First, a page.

The photo has been used for illustrative purposes only.
Social services removed the girl from her family home in the town of Eberswalde, north of Berlin, and transferred her to a hospital on Dec.20.
She has since been released and is now in state care, as are her two older siblings.
The local "Maerkische Oderzeitung" daily reported at the weekend that the girl appeared to have suffered "extreme neglect" and was physically and mentally behind in her development.
"She reportedly saw no daylight for several years and was left to fend for herself for at least the last two years," national news agency DPA reported.
The public prosecutor's office in Frankfurt on the Oder said it had opened a probe against persons unknown on suspicion of child abuse.
Daniel Kurth, the head of the Barnim district authority where the family lives, told reporters on Monday that the girl "had not received the care and love of her parents that she needed," citing signs of malnutrition and speech issues.
There are no indications the girl's siblings suffered similar neglect, another local official told the same press conference.
The case prompted outrage in Germany, with the topselling Bild daily asking why the youth welfare office did not inform police even after deciding the girl's situation had deteriorated enough to remove her from the home.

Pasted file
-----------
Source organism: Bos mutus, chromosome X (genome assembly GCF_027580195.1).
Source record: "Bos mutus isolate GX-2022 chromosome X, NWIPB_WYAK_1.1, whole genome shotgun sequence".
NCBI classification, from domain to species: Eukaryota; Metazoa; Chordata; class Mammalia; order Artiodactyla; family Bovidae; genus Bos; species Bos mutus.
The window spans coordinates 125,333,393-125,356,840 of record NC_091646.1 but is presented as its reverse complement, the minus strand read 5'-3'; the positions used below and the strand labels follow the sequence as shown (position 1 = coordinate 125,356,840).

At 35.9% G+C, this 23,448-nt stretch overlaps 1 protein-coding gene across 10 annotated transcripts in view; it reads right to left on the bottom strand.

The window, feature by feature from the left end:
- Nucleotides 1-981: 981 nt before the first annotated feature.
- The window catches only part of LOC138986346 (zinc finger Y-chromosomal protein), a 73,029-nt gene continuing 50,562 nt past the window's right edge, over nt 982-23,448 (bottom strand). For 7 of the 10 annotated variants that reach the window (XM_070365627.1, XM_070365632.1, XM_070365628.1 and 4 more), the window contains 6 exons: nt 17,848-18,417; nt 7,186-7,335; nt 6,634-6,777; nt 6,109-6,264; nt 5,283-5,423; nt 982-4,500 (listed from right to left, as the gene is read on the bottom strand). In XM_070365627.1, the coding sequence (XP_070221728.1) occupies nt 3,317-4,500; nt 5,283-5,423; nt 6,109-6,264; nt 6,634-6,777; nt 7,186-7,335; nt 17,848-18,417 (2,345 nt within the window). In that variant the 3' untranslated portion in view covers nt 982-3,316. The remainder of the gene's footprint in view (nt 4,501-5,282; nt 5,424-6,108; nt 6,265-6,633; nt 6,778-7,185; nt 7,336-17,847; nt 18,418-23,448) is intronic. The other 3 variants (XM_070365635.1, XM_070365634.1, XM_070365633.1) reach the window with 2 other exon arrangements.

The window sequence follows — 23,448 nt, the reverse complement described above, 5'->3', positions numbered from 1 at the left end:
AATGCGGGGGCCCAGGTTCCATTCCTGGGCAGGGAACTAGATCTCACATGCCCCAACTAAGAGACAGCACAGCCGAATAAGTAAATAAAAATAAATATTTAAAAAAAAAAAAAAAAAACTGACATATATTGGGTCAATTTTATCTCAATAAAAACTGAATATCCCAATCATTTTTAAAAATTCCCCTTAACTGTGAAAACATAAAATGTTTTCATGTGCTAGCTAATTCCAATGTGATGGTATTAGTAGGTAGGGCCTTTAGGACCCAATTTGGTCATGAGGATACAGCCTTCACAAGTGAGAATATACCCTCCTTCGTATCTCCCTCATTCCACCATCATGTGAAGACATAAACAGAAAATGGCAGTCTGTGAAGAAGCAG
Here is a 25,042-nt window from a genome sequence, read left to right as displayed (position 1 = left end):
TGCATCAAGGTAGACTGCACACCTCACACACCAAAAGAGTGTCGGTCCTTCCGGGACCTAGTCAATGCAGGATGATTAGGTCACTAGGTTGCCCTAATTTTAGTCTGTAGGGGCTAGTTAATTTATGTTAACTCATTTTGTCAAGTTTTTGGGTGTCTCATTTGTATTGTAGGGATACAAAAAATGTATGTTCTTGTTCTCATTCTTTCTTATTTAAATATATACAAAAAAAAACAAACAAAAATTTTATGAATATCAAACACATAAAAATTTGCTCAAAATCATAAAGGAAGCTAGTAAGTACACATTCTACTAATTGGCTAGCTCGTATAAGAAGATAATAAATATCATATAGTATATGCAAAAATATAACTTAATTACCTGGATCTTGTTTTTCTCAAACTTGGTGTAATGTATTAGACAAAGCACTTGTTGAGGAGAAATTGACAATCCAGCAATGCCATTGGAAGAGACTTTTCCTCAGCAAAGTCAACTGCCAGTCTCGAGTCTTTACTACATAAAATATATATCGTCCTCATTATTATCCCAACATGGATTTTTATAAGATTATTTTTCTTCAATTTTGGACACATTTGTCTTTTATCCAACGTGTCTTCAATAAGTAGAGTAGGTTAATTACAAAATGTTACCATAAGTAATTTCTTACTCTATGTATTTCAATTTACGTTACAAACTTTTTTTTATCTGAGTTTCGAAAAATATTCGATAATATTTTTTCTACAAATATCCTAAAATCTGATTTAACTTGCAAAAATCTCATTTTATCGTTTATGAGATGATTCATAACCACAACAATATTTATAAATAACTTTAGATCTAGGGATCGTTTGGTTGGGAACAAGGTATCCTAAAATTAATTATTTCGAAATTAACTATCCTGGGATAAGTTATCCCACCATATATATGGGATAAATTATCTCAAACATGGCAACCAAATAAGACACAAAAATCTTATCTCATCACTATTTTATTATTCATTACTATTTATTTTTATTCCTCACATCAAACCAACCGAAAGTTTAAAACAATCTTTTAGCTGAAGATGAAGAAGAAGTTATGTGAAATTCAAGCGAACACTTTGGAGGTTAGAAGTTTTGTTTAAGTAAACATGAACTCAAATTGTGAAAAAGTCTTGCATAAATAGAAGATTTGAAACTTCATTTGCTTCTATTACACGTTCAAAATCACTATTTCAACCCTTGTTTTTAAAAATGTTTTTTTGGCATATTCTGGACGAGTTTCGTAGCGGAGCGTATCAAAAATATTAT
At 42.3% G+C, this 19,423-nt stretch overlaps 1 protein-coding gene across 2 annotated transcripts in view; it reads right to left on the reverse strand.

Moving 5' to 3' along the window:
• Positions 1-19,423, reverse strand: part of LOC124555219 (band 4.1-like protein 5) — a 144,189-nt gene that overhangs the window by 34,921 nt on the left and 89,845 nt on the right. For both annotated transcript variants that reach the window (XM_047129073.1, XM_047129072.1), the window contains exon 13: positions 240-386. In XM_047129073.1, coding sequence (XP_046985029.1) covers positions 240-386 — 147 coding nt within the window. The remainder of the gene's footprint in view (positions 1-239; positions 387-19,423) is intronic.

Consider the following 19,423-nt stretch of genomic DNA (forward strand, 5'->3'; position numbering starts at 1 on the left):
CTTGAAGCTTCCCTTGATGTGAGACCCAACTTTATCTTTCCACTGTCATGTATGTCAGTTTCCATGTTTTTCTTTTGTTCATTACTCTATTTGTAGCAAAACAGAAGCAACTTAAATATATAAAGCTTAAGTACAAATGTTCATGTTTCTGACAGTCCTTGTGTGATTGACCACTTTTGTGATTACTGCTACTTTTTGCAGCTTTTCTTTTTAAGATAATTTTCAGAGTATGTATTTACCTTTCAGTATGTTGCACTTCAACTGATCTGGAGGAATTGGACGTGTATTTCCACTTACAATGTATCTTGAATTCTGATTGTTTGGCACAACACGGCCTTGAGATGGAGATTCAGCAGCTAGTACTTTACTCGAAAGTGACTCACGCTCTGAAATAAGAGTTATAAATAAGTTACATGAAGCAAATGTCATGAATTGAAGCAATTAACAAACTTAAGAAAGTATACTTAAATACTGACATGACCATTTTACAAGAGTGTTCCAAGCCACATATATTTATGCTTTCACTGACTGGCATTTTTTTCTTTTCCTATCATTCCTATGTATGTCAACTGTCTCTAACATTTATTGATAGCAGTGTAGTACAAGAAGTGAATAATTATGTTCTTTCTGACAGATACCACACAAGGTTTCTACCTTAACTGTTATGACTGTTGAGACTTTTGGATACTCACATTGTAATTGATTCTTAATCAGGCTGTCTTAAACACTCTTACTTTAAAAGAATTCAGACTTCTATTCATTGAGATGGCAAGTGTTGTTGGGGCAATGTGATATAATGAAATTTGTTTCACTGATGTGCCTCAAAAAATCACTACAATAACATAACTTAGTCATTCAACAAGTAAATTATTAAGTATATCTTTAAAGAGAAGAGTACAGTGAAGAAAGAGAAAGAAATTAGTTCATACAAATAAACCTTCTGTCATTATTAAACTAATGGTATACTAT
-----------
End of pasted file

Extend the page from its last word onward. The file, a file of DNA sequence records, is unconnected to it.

According to Kurth, youth welfare workers had been in touch with the family since 2017.
The case recalls that of another girl, Jennifer, who was 13 when it emerged in 2009 that her parents had hidden their developmentally disabled daughter from the outside world for years.
Her family lived in the same German state of Brandenburg.
Mostly Muslim Gambia launched a lawsuit in November at the United Nations' highest body for disputes between states, accusing Myanmar of genocide against Rohingya in violation of a 1948 convention.
The Public Safety Act (PSA) was a "lawless law" under which the authorities hold children, old people and the disabled, and it should be scrapped, the group said.
UN chief Antonio Guterres denounced the "horrendous" attack and demanded an independent investigation, as a divided Security Council failed to condemn the strike.
Police also called on drivers not to completely close the vehicle's windows, especially when parked in the sunlight.
They seized more than two million medical masks of unknown origin, tens of thousands of fake labels, packages and covers for several brands and thousands of thermometers.
The Sharjah Broadcasting Authority (SBA) has lined up more than 90 programmes covering a range of topics to be broadcast on its radio and television channels during the holy month of Ramadan this year. The announcement came at a virtual press conference held on Tuesday.